Ziv: My favorite word is משפחה – Mishpacha, family. My family means the world to me, and for me this word also describes the feeling of family which I get with so many close friends who I have met along my journey in Michigan.
myJewishDetroit: Describe your role as Shlichim on your campus
Or: In brief, my job is to work with students to bring Israel to life on all our campuses. I want them to see Israel as I do, that it’s so much more than all the headlines they see in the news.
Rotem: Our job is to bring Israel to the campus and show the sides of Israel our students generally don’t see. We’re here to answer any question students may have, to hear their ideas, and help them organize events to connect them to Israel and build their Jewish identity.
Liraz: I love working with our students. I see them as the future of the U.S. and the future of the relationships between our two countries.
Ziv: As part of my job, I oversee multiple boards of students and interns and help them create Jewish life, learning and experiences. Along with my team of student leaders, I am also in charge of all the Israel programming on every campus. So I’d say we cover a lot of ground between Israel and Michigan.
myJewishDetroit: Describe a special event where you believe you’ve made an impact.
Or: I’ve been here just a few months – just starting to get the pace of life on campus. Later today, to bring a taste of Israel to the students, we have an event about Israeli cooking. We’re making enough potato-stuffed burekasim (burekas) to feed an army. We hold Shabbat dinners every month, but most of our students are commuters, who live at home and spend Shabbat with their families. On a larger scale, next month we are planning an Israel Tour at Oakland University for example.
Rotem: There’s so many clubs, so much going on for students on campus, I’m always surprised when students – Jewish and non-Jewish students alike, take time to come to us to hear about Israel or walk into my office just to talk. We started a new thing – Israel: Take Five, Get Wise – meet up for coffee at various spots around campus. IsraelFest is our largest annual event on campus. This year, our focus is on the Desert in Bloom.
Liraz: As a married couple, Eviatar and I have opened our home for special occasions. For Rosh Hashana we had 20 seats open to anyone who wanted to join us for a traditional Moroccan dinner. Something that I have realized over time is that the Ashkenazi Jewish culture here is very strong, but not a lot of people know about Diaspsorati Jewish culture. My parents are Mizrachi Jews, so it’s important to me to bring some of that culture to the table and share it with our students.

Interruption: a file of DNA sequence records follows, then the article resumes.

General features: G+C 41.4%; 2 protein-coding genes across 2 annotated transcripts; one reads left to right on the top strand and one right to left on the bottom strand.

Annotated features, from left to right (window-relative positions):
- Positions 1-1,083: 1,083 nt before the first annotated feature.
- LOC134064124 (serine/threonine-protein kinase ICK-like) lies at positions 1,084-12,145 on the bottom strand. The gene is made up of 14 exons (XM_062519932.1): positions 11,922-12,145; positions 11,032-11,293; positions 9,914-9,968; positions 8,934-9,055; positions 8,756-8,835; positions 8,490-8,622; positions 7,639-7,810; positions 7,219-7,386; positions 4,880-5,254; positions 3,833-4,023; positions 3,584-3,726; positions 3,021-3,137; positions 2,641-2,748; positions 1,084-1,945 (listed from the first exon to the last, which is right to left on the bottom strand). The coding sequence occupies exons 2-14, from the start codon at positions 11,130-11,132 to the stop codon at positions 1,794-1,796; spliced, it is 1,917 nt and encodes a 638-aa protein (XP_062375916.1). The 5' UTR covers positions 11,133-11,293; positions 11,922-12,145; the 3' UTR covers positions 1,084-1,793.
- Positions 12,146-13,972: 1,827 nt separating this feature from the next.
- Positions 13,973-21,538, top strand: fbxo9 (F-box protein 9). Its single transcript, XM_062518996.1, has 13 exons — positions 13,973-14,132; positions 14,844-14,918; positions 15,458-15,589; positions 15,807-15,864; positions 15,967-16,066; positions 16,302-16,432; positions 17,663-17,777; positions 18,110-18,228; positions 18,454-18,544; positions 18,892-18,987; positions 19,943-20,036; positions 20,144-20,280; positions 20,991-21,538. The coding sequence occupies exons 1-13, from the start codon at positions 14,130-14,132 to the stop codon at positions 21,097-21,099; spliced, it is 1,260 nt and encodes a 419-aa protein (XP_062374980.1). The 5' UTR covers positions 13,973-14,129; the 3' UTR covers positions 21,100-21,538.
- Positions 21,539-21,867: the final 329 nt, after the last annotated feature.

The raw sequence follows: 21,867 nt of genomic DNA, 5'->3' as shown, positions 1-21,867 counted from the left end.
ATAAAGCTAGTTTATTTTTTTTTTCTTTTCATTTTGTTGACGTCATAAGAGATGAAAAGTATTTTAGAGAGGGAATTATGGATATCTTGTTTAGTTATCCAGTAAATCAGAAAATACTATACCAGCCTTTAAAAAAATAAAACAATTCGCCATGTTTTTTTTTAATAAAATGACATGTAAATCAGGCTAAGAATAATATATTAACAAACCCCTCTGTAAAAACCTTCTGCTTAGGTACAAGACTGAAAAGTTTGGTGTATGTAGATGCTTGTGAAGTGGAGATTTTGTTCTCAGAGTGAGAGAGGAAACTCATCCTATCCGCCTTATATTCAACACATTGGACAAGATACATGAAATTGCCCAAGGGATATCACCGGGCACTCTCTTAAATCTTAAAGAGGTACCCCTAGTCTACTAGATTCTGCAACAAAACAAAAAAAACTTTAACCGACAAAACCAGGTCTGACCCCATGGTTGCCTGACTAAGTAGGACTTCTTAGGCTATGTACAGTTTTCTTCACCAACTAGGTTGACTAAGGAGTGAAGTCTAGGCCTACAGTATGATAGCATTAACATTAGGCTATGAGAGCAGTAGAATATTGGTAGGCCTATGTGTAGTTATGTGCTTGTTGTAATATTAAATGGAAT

Ziv: What first comes to mind is a recent event that I organized with my students at Grand Valley University. We built a long wooden table and invited people on campus to put their (painted) handprints on it – in a show of hands for their support for peace and co-existence in the Middle East This event was hugely successful and we were able to engage a lot of students in meaningful conversations about Israel.
myJewishDetroit: What have been some of your biggest challenges?
Or: So far it’s getting the students to commit to activities on campus, especially on long term projects. Mainly because they are really busy – they have commitments to family and jobs. Just getting them out of their work-study routines can be a challenge.
Liraz: My biggest challenge is managing pro-active programs during what we call “quiet times” on campus. We get hundreds of students coming to our doors when there is anti-Israel activity on campus that puts us in a position to defend Israel. Our challenge is to capture our students’ interest and their passion and to engage them all the time. It’s ironic really: we always hope for quiet at home, but on campus we have the opposite issue.
Rotem: I would agree with Or and Liraz: Competing for our students’ time and attention is our greatest challenge. Campus life is so busy – there’s Greek life, club activities, so many choices – our students have a lot going on. On the flip side, I’m still always amazed when we succeed: when our students dedicate their time to a country that is 6000 miles away. I know it’s my job, but I was especially proud last with when I led an Afro-American fraternity to Israel, and they were able to relate the African-American struggle to the Jewish struggle in Israel.
MyJewishDetroit: What have been some of your greatest take-aways from your experiences as Shlichim?
Ziv: What impresses me the most is the passion my students have for the State of Israel. People in Israel have no idea what these kids do to stay current on the news, to create Israel programming on campus, educate their peers and defend our country on a daily basis.
Liraz: I think I am a better Jew – and a better Israeli – because of spending my time here.
Rotem: I’ll come home with the idea that there are great students here in Michigan who fully support Israel, and we take heart that they will be the next leaders in the U.S. who we can count on.
Or: I’m learning something new every day. The students in Israel and here seem worlds apart – but only on a superficial level. Really, there are not so many differences between us.